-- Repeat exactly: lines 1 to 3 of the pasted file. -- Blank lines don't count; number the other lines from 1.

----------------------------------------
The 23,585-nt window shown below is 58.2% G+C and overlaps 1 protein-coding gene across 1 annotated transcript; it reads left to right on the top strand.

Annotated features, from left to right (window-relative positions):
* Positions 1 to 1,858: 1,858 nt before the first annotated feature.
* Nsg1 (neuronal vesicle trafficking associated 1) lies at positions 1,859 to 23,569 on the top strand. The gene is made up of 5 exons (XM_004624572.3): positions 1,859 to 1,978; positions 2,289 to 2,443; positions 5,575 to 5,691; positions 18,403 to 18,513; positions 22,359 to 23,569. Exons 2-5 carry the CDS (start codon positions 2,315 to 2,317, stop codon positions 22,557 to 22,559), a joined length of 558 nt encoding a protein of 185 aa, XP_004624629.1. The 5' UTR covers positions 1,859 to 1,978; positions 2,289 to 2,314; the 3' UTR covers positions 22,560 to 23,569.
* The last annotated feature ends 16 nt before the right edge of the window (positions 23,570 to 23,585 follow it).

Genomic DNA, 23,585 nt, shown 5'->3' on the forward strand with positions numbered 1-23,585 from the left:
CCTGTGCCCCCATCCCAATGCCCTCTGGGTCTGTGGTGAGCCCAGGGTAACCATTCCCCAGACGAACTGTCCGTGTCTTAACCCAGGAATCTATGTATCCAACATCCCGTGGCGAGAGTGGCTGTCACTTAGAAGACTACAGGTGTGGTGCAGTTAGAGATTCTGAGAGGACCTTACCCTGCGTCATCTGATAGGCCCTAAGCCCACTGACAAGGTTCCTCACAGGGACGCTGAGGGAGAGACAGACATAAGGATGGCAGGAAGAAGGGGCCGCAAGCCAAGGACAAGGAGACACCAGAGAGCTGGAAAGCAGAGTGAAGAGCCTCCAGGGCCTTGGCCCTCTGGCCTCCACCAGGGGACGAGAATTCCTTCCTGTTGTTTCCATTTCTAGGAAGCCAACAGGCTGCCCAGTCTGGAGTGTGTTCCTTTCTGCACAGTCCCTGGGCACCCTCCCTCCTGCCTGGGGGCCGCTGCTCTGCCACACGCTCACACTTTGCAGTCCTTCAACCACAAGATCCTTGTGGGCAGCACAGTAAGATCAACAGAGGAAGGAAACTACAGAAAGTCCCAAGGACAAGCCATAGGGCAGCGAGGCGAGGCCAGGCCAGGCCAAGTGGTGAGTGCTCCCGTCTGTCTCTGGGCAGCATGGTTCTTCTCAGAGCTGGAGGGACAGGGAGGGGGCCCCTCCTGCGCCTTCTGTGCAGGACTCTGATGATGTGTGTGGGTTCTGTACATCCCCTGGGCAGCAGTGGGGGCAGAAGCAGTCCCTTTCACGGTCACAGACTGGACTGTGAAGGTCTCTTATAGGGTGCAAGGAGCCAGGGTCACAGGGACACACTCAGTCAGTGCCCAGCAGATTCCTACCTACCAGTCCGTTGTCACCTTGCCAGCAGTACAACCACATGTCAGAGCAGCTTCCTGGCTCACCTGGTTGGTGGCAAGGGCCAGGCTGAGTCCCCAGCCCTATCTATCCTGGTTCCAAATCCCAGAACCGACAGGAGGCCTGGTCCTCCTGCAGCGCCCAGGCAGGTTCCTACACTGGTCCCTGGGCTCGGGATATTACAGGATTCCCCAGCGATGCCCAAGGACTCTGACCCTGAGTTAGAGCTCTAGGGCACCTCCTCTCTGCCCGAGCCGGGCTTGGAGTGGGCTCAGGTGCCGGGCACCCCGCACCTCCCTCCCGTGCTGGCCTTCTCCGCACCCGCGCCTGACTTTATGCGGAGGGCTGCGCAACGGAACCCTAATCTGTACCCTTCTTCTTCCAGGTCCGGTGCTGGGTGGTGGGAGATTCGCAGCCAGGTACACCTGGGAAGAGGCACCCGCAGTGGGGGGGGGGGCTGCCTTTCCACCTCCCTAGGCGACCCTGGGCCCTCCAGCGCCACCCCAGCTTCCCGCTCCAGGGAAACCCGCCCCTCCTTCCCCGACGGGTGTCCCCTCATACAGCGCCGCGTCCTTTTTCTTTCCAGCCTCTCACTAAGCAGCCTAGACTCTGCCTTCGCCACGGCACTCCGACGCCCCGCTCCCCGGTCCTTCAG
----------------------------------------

The 23,585-nt window shown below is 58.2% G+C and overlaps 1 protein-coding gene across 1 annotated transcript; it reads left to right on the top strand.

Annotated features, from left to right (window-relative positions):
* Positions 1 to 1,858: 1,858 nt before the first annotated feature.